Fat Girl
[À ma soeur!]

          Catherine Breillat garnered international attention with her last
  feature
ROMANCE, a daring examination of one woman's exploration
  of her sexuality.
ROMANCE was equally excoriated as pornography
  masquerading as art and championed as a fresh, exacting look at
  the female psyche.

          Throughout her career, Breillat has pushed boundaries and buttons.
  Her clear-eyed, matter-of-fact approach may be off-putting to some, but
  I suspect that she will find new audiences with her searing, beautifully
  observed coming-of-age tale
FAT GIRL [À MA SOEUR!], which was featured
  at the 2001 New York Film Festival.

         Breillat found her initial inspiration observing an ample young girl
  in a pool in Italy who was swimming between sides, acting as if she
  were moving between two lovers. Using that image as a jumping off
  point, the writer-director crafted this moving story of two sisters on
  vacation with their parents. Breillat, who happens to be the younger
  of two sisters, perhaps drew on some autobiographical elements in
  her depiction of the often contradictory manner in which families
  operate. She neatly captures the tender moments as well as the
  painful ones, showing how just a word or turn of phrase can inflict
  wounds or serve as a balm.

          The story centers on two sisters, Elena (Roxane Mesquida) who
  is completely aware of the power of her beauty but harbors somewhat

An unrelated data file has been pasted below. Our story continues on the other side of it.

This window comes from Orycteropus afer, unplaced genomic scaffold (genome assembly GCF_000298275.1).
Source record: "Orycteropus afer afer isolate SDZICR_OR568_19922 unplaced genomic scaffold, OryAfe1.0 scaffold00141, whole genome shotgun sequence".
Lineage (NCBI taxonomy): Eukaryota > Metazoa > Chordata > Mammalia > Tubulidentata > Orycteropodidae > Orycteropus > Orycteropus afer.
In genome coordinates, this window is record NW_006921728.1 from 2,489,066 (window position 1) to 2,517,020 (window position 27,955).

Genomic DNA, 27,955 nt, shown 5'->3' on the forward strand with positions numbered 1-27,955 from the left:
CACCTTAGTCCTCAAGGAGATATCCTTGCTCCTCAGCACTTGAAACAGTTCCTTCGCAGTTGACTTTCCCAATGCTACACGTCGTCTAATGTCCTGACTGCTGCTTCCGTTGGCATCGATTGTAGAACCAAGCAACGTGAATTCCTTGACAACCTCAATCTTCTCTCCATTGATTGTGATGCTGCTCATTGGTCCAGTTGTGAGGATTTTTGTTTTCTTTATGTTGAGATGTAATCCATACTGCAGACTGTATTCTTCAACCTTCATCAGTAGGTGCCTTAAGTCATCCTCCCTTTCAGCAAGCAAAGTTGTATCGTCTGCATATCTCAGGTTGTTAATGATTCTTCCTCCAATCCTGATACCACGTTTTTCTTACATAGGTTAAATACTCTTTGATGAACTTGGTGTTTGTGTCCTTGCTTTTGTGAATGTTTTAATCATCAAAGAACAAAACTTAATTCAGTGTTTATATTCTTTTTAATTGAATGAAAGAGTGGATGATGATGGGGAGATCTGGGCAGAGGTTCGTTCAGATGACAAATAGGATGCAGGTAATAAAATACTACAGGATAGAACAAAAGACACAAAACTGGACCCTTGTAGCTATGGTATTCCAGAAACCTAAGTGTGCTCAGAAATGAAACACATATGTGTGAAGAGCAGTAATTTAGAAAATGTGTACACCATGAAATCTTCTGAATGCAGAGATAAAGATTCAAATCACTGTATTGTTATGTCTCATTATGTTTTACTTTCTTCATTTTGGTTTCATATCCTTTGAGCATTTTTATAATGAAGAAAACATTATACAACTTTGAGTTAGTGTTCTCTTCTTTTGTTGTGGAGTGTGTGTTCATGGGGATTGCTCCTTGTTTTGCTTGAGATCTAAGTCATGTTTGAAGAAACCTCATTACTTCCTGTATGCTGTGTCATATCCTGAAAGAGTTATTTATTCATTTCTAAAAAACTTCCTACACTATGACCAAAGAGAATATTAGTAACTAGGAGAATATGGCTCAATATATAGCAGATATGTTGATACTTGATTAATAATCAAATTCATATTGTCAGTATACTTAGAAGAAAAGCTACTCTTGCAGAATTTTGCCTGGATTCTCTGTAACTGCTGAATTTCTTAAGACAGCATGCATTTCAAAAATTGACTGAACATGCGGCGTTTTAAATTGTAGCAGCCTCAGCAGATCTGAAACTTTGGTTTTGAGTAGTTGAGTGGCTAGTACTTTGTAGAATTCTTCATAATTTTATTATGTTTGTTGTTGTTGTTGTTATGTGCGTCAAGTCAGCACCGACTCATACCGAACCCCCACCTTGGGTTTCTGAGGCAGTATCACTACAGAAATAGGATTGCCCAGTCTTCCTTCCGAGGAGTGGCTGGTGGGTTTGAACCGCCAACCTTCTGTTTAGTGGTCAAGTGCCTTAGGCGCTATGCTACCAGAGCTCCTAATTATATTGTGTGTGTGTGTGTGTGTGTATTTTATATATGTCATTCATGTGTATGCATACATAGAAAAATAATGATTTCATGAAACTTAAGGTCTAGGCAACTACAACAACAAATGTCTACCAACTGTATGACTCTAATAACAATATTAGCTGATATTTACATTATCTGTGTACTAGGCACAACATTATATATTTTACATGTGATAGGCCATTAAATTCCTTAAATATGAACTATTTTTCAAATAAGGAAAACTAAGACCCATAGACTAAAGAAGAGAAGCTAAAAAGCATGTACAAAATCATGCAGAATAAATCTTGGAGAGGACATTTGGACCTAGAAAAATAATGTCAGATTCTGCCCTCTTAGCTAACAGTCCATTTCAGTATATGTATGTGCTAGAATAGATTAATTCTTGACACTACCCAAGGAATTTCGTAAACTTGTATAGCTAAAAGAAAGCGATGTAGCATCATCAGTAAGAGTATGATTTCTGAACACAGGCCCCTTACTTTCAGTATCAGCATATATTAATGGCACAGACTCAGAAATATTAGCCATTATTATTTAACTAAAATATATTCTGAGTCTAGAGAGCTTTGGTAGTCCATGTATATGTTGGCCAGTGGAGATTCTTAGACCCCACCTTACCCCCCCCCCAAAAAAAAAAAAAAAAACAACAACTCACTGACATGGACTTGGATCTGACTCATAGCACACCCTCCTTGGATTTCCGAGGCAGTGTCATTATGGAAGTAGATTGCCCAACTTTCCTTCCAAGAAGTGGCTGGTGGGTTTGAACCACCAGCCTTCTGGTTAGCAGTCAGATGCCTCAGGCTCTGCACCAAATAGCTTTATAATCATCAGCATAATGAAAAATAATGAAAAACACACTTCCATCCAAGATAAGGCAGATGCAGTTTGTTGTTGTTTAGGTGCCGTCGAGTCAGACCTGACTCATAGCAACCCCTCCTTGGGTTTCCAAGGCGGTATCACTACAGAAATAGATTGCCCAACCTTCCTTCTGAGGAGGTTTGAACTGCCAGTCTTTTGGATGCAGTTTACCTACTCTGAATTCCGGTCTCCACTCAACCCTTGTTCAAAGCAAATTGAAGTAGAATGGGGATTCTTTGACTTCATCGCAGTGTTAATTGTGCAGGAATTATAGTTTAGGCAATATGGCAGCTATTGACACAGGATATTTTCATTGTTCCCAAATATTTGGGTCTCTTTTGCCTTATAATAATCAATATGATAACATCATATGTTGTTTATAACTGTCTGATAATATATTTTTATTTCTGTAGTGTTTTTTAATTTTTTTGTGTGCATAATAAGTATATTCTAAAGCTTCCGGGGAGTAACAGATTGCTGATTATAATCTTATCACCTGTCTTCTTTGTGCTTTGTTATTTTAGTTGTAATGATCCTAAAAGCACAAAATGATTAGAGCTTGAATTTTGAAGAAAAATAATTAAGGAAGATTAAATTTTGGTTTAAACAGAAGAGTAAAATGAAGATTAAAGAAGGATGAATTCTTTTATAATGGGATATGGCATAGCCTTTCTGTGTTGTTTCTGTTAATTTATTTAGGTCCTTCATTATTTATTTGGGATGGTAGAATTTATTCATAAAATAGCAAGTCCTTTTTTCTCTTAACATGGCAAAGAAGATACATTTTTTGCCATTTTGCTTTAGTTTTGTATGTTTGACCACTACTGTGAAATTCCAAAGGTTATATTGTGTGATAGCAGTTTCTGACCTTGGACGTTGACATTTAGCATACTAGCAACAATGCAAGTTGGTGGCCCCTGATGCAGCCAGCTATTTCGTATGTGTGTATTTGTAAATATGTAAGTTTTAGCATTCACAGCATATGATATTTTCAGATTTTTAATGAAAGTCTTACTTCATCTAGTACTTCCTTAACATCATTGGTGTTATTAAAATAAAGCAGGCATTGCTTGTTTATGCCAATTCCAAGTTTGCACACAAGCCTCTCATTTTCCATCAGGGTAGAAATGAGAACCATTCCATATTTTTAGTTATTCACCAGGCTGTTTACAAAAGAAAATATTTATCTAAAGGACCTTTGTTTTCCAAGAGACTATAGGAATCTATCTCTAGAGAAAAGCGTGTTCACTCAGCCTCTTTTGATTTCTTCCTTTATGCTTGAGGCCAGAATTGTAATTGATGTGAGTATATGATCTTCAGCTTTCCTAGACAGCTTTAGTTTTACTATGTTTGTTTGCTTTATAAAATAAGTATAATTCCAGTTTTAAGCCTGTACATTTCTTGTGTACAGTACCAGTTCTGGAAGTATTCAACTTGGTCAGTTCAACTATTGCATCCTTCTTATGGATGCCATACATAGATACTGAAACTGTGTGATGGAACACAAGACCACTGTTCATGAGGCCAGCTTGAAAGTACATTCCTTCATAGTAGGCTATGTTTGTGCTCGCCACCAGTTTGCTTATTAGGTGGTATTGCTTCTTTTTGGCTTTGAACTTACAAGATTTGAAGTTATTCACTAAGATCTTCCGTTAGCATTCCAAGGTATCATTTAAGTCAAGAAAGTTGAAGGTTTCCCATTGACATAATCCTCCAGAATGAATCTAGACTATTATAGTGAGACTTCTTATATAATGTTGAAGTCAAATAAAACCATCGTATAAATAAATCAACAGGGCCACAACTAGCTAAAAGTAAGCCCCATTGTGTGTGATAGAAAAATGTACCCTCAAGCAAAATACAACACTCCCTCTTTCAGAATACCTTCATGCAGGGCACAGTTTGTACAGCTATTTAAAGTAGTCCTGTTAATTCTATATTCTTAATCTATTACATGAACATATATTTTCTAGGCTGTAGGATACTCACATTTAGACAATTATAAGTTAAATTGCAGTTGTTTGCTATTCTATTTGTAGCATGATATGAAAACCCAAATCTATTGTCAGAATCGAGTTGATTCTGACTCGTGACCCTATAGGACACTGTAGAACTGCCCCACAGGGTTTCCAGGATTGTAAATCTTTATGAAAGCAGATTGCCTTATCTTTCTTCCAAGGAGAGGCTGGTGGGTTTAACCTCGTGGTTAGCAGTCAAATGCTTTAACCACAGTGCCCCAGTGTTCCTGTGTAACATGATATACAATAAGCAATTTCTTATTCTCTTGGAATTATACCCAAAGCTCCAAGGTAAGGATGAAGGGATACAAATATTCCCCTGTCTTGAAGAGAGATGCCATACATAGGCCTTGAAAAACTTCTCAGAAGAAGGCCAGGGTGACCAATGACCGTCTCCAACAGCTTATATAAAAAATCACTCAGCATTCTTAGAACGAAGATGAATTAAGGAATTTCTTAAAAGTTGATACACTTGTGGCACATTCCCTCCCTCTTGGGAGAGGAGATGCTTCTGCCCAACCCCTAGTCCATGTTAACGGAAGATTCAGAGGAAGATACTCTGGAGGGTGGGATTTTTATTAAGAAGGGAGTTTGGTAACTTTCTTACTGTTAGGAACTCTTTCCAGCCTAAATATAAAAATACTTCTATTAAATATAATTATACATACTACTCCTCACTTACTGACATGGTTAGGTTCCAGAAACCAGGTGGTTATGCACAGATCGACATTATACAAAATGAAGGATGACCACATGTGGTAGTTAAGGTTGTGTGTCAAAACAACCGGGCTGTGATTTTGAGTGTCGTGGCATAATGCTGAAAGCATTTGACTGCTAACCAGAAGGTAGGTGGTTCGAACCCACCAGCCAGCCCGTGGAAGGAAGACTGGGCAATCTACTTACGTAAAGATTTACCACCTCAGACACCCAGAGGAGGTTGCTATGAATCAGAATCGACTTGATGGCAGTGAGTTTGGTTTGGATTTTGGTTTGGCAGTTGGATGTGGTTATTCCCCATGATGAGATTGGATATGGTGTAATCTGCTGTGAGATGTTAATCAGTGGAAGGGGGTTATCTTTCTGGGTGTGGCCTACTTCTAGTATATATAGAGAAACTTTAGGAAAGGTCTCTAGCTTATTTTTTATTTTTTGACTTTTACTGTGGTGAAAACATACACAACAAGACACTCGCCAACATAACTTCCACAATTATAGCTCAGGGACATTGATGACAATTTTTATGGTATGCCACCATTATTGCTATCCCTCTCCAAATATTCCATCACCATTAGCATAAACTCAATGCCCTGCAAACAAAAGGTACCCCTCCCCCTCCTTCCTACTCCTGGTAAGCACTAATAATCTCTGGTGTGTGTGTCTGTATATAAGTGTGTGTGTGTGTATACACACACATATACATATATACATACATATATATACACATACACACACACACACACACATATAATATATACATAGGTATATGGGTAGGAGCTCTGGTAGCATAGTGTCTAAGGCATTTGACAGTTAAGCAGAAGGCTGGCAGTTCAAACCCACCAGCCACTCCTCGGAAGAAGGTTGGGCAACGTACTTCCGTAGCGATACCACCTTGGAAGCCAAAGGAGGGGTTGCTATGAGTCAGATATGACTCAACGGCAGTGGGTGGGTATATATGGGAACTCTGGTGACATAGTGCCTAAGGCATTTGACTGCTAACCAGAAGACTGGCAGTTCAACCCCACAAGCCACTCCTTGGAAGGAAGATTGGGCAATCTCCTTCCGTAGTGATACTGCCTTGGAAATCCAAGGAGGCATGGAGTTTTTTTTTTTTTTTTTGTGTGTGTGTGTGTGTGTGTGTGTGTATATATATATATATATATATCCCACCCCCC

romantic notions about love and sex, and Anaïs (the extraordinary Anaïs
  Reboux), who while younger seems more mature in some ways. Early
  in the film, the sisters discuss losing their virginity; Elena wants it
  to be special, a momentous occasion, while Anaïs avers that the act
  should be done with someone you don't know or like, almost as if it's
  a penance or a trial to endure. The remainder of the film charts Elena's
  seduction by an older Italian law student, the studly Fernando (Libero
  de Rienzo). Anaïs immediately sees him for what he is, a hustler out
  to add another notch on his bedpost. Elena, though, falls under his
  spell. In one of the film's more disturbing scenes, Elena consents to
  sex acts (that will technically preserve her virginity) while Anaïs
  pretends to sleep in their shared bedroom. When he returns another
  night to take her virginity, Fernando essentially talks his way into
  what arguably is the rape of Elena, who while physically mature
  doesn't have the emotional functionality to deal with the experience.
  Anaïs, on the other hand, has the emotional maturity to empathize
  with her sister; the camera focuses on her silently sobbing as her
  sister and Fernando on the other side of the room.

          When their mother (Arsinee Khanjian), an aging beauty
  somewhat jealous of her daughter's blossoming sexuality, learns
  what happens, she immediately packs the girls and sets off for
  home. The rage of the three women in the car is manifested in part
  by the large tractor trailers that surround them on the highway.
  (Breillat creates more tension in these few short scenes on the road
  than are in the entirety of
JOY RIDE.) But that is only the beginning.
  The film then takes a shocking and tragic turn that is an outward
  projection of the hostility and anger bottled up in the car.

          Buoyed by strong performances from the young leads and
  Breillat's assured direction,
FAT GIRL is a devastating film and a
  towering accomplishment.


                                  Rating:                  A-
                                  MPAA Rating:         NONE
                                  Running time:         86 mins
© 2007 by C. E. Murphy. All Rights Reserved.